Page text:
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China's tree of strength . . .

THE popularity of the flowering plum tree as a subject in Chinese painting offers a remarkable example of how events can influence art. Before the 12th century, the flowering plum was only one of many plants whose symbolic meanings formed part of the vocabulary of painting and poetry. It was the first to bloom, around the time of the Chinese New Year. Snow and ice were still on the ground, and the cold made short work of the flowers. Still, even that brief blossoming offered promise that spring was on its way.

The blossoms of the flowering plum tree symbolized both the annual return of life in nature as a whole and the transience of individual lives. The tree itself was extraordinarily long-lived, however, and came to mean the ability to survive in difficult circumstances.

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In the year 1127 these symbolic meanings took on new poignancy, and since that time the flowering plum has enjoyed a central place in the language of Chinese painting. The Jurchen, a hostile people from the northern borderlands, swept down on China, occupied the capital, and carried off the emperor and much of his court.

The survivors fled southward and established a new capital at Hangzhou. The city became rich and densely populated, and court life resumed. But no one could forget China's military humiliation, the fact that much of the country now lived under foreign oppression, and the danger that the northern barbarians could at any time reach out and take the rest of the country.

With its promise of renewal, the flowering plum quickly became a symbol of embattled China itself. The tree grew profusely in southern China, and its frequent use in painting suggested that Chinese high culture had made a successful start in its new location.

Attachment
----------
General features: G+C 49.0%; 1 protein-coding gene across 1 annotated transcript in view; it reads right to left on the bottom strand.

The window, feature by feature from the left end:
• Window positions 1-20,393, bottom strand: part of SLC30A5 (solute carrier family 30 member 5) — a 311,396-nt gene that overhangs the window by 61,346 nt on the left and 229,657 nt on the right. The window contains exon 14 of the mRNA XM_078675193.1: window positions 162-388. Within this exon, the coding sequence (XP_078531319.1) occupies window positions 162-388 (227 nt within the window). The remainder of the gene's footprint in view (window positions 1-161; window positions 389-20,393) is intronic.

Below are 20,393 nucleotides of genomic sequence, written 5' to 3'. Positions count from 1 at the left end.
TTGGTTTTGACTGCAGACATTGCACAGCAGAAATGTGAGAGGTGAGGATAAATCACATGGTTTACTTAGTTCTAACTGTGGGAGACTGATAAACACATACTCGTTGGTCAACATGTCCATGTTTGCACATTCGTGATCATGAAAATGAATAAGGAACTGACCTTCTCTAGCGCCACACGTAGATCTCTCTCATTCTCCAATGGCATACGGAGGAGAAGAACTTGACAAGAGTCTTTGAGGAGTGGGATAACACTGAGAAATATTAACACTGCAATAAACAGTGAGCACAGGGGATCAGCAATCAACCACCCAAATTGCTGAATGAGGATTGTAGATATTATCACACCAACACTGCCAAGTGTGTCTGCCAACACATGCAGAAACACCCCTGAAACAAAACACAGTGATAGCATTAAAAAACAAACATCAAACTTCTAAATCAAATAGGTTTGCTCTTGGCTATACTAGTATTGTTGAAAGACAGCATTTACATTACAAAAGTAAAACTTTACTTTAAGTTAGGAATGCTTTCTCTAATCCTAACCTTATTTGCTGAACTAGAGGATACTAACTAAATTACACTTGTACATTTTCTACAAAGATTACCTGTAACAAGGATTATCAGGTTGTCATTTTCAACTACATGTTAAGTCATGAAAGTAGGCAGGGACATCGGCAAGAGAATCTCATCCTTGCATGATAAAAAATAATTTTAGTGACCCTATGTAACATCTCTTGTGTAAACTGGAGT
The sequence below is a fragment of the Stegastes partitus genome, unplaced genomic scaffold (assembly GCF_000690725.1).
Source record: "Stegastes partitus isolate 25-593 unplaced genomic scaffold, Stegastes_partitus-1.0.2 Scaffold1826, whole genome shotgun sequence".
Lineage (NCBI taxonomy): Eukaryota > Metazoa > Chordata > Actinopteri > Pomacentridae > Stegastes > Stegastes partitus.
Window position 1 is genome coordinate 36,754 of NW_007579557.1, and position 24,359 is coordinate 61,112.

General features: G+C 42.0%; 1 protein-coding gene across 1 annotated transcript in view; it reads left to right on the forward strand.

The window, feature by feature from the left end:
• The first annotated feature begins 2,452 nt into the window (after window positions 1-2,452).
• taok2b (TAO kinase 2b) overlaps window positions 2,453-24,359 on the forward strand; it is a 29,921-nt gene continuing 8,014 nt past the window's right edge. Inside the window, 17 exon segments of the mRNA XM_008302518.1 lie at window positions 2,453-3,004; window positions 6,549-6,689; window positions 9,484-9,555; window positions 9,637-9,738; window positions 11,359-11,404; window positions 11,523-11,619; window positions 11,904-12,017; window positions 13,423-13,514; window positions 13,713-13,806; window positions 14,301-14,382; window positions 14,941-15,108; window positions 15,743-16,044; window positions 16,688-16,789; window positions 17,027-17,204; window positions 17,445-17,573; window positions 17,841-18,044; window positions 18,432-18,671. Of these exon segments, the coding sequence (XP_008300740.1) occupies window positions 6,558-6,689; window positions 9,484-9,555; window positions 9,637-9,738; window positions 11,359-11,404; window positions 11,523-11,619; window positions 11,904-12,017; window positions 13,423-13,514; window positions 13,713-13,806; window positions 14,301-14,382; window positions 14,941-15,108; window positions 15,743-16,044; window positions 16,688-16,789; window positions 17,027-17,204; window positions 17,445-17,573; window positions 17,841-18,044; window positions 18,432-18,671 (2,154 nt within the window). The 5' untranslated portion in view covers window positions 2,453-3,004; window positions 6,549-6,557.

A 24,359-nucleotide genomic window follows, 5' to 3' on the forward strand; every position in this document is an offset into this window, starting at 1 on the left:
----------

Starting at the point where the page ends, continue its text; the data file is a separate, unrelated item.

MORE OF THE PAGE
The painting reproduced above refers to the cult of the scholarly recluse, which became fashionable during this period. More than a century earlier, the poet Lin Bu had lived as a poor hermit on an island near Hangzhou. He devoted himself to raising cranes, planting plum trees, and writing poetry.

The sudden arrival in Hangzhou of China's uprooted courtiers made Lin Bu's example widely imitated. The Chinese governing class of that time lacked the military virtues, but it tried to compensate in other directions by cultivating scholarship and the art of living.

Just as 19th-century American robber barons built hunting lodges, so well-to-do Chinese embraced at least the ideal of austere living in the great outdoors. To reflect that ideal there was an outpouring of paintings in which a modest, reclusive scholar, Lin Bu come back to life, is seen in conjunction with the flowering plum tree. If the recluse actually had a dozen palaces, those need not appear in the painting.

The courtly recluses were not mere hypocrites. As invasions from the north diminished the power of the Chinese governing class, there arose a genuine interest in living a spiritual life in harmony with nature. And as the affairs of empire came to be directed from a city that was overcrowded even by today's standards, it was understandable that educated people might wish to live like rustics for at least part of the year.

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For centuries China has had reason to fear invasion and foreign domination. In art and literature, the flowering plum has been used to symbolize immediate beauties and dangers, and at the same time to remind the Chinese of their enduring strength in adversity.

``Bones of Jade, Soul of Ice,'' an exhibition on the flowering plum in Chinese art, opened at the University Art Museum, Berkeley, Calif., and is on the way to the Yale University Art Gallery (April 18 to June 16), which organized it; and the St. Louis Art Museum (July 12 to Sept. 8).

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